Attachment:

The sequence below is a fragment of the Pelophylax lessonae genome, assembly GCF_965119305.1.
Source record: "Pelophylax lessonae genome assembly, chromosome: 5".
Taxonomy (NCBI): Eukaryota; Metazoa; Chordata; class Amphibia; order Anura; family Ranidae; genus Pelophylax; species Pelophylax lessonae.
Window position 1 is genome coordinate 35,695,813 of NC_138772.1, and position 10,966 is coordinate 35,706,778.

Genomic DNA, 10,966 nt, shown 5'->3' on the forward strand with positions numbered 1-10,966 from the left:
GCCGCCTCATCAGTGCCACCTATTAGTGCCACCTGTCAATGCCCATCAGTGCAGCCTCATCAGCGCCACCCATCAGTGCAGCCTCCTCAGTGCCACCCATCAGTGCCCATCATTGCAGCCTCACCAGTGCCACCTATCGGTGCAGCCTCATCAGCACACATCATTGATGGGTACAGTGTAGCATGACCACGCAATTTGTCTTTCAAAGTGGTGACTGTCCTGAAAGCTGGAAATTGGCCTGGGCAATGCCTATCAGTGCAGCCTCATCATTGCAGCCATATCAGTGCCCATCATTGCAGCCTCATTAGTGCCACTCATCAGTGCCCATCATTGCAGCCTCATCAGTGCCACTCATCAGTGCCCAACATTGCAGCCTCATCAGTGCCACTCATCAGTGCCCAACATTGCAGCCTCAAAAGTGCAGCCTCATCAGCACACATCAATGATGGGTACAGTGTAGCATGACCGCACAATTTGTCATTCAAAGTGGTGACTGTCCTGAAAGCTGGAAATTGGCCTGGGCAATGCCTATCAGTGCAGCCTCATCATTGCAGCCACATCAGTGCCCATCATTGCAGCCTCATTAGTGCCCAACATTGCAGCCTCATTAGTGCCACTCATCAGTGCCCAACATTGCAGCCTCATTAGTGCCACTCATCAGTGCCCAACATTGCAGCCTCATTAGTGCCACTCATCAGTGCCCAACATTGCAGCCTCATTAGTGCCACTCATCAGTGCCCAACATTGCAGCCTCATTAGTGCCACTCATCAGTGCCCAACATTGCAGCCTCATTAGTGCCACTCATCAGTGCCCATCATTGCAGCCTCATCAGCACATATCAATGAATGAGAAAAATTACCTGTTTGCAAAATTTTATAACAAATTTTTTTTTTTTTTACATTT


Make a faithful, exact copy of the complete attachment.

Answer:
The sequence below is a fragment of the Pelophylax lessonae genome, assembly GCF_965119305.1.
Source record: "Pelophylax lessonae genome assembly, chromosome: 5".
Taxonomy (NCBI): Eukaryota; Metazoa; Chordata; class Amphibia; order Anura; family Ranidae; genus Pelophylax; species Pelophylax lessonae.
Window position 1 is genome coordinate 35,695,813 of NC_138772.1, and position 10,966 is coordinate 35,706,778.

Genomic DNA, 10,966 nt, shown 5'->3' on the forward strand with positions numbered 1-10,966 from the left:
GCCGCCTCATCAGTGCCACCTATTAGTGCCACCTGTCAATGCCCATCAGTGCAGCCTCATCAGCGCCACCCATCAGTGCAGCCTCCTCAGTGCCACCCATCAGTGCCCATCATTGCAGCCTCACCAGTGCCACCTATCGGTGCAGCCTCATCAGCACACATCATTGATGGGTACAGTGTAGCATGACCACGCAATTTGTCTTTCAAAGTGGTGACTGTCCTGAAAGCTGGAAATTGGCCTGGGCAATGCCTATCAGTGCAGCCTCATCATTGCAGCCATATCAGTGCCCATCATTGCAGCCTCATTAGTGCCACTCATCAGTGCCCATCATTGCAGCCTCATCAGTGCCACTCATCAGTGCCCAACATTGCAGCCTCATCAGTGCCACTCATCAGTGCCCAACATTGCAGCCTCAAAAGTGCAGCCTCATCAGCACACATCAATGATGGGTACAGTGTAGCATGACCGCACAATTTGTCATTCAAAGTGGTGACTGTCCTGAAAGCTGGAAATTGGCCTGGGCAATGCCTATCAGTGCAGCCTCATCATTGCAGCCACATCAGTGCCCATCATTGCAGCCTCATTAGTGCCCAACATTGCAGCCTCATTAGTGCCACTCATCAGTGCCCAACATTGCAGCCTCATTAGTGCCACTCATCAGTGCCCAACATTGCAGCCTCATTAGTGCCACTCATCAGTGCCCAACATTGCAGCCTCATTAGTGCCACTCATCAGTGCCCAACATTGCAGCCTCATTAGTGCCACTCATCAGTGCCCAACATTGCAGCCTCATTAGTGCCACTCATCAGTGCCCATCATTGCAGCCTCATCAGCACATATCAATGAATGAGAAAAATTACCTGTTTGCAAAATTTTATAACAAATTTTTTTTTTTTTTACATTT